“We still have rising demand for oil, we still have a growing economy, but[Brent crude’s] at $120 a barrell. That’s very bullish,” he explained. “Fundamentals have overtaken geopolitical risks to hold the price where it has been. I don’t see a $15 premium.”
These challenges, however, didn’t stop Sankey from raising Exxon to a “buy” rating from a “hold” on April 18. He had been betting on a dividend hike.
“What we’re seeing is a group where you don’t have a lot of growth, if any, and you’ve got falling returns,” said Sankey. “If that’s the case, then what you have to buy is cash return to shareholders.”
The bet panned out. Exxon raised its quarterly dividendby 21 percent on Wednesday, bowing to sustained pressure from both investors and Wall Street analysts.
“We never said we thought we’d see good earnings from the company. The challenge here is huge excess cash flow with nowhere to put it,” said Sankey. “That’s when you give it back to shareholder, and they did that.”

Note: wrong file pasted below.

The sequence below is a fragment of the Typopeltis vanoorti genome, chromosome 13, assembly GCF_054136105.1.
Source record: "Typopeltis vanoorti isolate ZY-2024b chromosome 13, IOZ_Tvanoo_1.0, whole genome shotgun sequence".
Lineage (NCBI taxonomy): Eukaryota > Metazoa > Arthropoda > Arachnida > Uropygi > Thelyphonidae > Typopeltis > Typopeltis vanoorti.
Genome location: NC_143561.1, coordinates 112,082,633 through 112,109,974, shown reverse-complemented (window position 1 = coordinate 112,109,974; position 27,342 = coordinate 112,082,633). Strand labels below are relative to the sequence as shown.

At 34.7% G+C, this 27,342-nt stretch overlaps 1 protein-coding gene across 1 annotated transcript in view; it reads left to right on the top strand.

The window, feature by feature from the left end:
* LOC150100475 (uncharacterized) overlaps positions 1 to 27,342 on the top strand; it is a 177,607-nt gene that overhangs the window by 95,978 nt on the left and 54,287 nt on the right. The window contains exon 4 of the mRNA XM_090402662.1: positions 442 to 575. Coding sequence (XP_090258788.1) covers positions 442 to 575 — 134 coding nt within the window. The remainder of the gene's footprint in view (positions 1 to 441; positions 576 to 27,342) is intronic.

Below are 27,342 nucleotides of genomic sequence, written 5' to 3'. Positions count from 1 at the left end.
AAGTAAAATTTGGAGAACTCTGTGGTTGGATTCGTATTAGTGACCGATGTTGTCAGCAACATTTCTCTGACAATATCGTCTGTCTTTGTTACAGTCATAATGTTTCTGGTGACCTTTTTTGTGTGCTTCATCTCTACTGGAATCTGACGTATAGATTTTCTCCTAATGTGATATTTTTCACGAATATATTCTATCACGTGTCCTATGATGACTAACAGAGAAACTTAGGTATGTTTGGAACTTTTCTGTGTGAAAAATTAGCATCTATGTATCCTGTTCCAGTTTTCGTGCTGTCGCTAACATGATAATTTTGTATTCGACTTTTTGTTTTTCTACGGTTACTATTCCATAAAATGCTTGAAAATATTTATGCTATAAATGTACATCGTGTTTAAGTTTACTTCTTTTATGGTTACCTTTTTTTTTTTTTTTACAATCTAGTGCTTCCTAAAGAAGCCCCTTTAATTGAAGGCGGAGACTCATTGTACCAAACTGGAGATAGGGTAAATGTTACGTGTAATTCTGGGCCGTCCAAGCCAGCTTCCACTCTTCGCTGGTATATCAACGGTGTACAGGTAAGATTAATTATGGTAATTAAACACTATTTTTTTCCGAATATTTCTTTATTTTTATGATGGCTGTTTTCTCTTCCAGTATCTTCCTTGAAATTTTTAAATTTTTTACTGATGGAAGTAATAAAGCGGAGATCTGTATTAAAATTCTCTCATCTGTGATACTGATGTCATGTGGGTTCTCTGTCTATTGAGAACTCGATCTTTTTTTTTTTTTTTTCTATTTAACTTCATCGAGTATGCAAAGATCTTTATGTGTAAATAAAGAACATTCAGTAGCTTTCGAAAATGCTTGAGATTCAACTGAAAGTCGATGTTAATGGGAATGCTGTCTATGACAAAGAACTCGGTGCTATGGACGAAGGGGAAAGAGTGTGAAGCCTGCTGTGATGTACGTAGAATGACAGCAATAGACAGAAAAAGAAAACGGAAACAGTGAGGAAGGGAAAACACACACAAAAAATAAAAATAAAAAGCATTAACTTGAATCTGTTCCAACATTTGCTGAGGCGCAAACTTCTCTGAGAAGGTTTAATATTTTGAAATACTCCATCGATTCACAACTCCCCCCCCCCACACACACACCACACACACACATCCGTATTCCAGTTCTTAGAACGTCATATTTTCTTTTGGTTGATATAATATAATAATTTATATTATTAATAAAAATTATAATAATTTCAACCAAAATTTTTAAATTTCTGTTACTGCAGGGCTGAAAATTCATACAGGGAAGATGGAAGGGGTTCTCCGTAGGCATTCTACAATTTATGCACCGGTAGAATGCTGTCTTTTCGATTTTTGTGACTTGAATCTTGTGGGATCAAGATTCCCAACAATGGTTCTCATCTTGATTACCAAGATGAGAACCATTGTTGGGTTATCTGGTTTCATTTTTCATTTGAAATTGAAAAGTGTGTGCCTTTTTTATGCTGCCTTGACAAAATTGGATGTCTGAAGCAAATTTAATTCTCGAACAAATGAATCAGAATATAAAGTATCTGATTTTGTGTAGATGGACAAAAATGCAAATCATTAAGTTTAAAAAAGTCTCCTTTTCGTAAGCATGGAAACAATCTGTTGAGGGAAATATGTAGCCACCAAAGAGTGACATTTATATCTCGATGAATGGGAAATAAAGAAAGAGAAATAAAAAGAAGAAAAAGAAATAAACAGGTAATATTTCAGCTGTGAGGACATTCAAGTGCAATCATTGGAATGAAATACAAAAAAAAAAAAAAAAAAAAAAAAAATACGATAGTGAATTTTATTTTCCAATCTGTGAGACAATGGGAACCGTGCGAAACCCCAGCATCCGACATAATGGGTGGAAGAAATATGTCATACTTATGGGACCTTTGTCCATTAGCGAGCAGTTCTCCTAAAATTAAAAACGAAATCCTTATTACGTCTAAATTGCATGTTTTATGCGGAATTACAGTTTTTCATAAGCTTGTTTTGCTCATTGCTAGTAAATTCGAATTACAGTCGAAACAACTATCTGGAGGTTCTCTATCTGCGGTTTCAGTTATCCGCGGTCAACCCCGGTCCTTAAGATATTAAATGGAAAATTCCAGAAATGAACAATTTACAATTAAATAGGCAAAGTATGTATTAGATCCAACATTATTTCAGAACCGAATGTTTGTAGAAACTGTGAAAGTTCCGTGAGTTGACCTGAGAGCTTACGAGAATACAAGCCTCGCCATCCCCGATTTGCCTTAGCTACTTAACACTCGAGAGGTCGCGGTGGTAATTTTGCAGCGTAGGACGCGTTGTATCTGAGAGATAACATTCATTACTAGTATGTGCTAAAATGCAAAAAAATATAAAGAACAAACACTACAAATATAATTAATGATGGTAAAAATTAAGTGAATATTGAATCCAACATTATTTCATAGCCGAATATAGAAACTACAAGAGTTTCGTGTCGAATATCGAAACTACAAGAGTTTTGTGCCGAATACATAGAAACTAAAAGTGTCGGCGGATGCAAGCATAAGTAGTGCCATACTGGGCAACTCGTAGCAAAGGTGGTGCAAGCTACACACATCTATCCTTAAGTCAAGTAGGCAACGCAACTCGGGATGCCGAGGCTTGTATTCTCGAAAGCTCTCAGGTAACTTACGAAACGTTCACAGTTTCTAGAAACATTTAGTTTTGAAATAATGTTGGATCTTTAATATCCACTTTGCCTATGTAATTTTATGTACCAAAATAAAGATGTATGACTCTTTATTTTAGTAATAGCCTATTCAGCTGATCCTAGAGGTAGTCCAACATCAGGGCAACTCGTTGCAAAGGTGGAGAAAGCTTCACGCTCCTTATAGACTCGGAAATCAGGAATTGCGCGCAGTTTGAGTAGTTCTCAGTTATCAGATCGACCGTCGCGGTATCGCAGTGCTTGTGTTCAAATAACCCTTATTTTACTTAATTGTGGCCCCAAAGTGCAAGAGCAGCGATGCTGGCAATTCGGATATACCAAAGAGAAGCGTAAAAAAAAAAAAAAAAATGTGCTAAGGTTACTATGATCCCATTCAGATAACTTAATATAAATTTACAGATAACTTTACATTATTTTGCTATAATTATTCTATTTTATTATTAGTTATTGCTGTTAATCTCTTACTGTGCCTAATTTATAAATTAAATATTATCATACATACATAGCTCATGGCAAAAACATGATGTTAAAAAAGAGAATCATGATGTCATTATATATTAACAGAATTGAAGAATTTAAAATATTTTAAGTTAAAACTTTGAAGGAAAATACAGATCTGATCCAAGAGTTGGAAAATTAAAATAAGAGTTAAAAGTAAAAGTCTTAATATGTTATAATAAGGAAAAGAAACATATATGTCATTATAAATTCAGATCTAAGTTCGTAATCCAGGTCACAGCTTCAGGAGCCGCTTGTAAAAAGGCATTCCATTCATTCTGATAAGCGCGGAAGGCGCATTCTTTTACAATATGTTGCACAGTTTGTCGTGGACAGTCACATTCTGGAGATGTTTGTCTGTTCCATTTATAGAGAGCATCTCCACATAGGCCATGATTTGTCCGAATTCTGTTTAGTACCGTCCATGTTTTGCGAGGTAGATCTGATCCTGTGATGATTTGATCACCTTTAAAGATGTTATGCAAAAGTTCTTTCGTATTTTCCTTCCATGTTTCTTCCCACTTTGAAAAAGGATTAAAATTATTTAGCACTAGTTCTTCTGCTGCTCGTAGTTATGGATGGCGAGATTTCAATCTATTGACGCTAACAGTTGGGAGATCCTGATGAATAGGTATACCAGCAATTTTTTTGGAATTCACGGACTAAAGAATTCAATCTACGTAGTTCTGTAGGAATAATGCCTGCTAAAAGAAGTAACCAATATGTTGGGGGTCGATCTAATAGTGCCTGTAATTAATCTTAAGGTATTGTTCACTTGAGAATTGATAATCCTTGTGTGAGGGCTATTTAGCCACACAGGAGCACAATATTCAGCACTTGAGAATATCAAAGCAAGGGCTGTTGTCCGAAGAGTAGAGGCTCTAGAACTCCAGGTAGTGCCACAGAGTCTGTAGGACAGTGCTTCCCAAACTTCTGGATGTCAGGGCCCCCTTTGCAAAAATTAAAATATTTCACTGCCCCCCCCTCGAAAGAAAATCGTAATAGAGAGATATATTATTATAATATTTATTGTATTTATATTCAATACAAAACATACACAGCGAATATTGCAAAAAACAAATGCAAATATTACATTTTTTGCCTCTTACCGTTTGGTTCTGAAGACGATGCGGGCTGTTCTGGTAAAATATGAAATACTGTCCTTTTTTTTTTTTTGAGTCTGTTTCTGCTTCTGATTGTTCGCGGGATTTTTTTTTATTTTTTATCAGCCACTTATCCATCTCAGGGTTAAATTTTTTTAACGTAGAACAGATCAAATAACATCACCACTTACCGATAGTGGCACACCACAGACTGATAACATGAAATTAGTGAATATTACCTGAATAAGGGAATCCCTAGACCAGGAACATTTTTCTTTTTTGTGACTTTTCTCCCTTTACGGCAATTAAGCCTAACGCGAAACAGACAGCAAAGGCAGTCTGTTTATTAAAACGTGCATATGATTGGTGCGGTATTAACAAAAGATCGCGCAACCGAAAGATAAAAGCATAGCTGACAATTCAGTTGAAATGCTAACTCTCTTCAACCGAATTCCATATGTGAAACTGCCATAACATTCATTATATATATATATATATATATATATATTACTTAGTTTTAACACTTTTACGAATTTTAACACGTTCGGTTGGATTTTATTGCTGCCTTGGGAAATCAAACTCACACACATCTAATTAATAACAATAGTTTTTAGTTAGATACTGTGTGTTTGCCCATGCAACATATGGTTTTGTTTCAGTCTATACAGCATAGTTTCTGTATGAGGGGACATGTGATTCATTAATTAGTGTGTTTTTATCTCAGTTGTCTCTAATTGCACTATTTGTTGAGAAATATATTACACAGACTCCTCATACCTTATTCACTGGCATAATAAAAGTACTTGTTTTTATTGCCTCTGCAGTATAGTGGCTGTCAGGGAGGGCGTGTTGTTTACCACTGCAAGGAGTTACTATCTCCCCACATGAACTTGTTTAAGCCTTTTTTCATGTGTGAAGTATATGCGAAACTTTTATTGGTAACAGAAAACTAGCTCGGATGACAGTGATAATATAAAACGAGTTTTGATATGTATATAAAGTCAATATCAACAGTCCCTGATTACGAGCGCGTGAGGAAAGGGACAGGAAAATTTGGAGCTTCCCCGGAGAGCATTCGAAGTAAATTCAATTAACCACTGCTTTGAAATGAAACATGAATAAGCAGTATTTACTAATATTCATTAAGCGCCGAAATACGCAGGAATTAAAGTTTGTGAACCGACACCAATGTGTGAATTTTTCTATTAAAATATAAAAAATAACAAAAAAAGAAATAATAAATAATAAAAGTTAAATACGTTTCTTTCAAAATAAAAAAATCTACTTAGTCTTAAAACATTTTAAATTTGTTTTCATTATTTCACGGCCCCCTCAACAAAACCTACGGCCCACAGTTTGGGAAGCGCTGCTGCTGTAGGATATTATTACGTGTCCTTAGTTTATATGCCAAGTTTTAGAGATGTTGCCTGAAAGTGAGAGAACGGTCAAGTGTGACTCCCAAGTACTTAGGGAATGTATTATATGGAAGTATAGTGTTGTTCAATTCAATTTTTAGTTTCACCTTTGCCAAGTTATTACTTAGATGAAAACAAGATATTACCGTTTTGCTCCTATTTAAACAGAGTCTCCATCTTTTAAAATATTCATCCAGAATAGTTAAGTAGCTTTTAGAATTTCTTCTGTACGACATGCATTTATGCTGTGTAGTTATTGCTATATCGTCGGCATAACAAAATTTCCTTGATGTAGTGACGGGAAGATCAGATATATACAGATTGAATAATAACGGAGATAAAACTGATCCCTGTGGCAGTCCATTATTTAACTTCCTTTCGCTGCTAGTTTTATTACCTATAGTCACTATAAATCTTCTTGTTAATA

For now, Sankey is playing his “cash-return defense” strategy, and Exxon fits the bill.
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Paul Sankey does not personally own shares in either XOM or COP. Deutsche Bank and/or its affiliate(s) has received compensation from this company for the provision of investment banking or financial advisory services within the past year.
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